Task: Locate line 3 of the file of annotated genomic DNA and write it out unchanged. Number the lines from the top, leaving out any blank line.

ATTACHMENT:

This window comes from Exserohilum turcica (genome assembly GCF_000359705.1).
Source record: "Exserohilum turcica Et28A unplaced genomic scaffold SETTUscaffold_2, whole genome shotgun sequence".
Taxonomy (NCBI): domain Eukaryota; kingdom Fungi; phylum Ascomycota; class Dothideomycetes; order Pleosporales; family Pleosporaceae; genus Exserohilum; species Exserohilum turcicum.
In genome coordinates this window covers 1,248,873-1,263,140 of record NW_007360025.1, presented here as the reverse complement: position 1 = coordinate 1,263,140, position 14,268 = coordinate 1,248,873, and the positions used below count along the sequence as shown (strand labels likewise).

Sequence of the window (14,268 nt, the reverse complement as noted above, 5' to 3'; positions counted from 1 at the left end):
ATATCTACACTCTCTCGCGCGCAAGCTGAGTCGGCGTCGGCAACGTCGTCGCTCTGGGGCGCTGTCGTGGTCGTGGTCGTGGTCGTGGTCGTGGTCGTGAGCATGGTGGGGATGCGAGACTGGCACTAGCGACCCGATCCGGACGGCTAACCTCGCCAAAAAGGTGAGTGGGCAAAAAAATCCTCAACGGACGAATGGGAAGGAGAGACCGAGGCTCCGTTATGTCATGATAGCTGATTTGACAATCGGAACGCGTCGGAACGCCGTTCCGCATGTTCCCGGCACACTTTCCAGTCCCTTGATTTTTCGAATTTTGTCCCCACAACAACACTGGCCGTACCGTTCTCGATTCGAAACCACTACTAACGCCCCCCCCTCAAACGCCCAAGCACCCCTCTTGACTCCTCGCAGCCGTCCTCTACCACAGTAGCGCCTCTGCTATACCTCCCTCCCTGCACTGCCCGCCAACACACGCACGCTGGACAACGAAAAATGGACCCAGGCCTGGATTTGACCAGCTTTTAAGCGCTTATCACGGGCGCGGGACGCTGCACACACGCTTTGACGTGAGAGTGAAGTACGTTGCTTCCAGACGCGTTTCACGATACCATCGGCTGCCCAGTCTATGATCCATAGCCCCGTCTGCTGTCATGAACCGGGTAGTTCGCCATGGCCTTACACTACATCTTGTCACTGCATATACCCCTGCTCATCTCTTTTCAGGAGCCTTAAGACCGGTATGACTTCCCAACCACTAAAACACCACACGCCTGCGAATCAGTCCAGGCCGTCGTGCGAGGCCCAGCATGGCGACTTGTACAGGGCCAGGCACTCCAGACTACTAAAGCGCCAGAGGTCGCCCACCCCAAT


Taxonomy (NCBI): domain Eukaryota; kingdom Fungi; phylum Ascomycota; class Dothideomycetes; order Pleosporales; family Pleosporaceae; genus Exserohilum; species Exserohilum turcicum.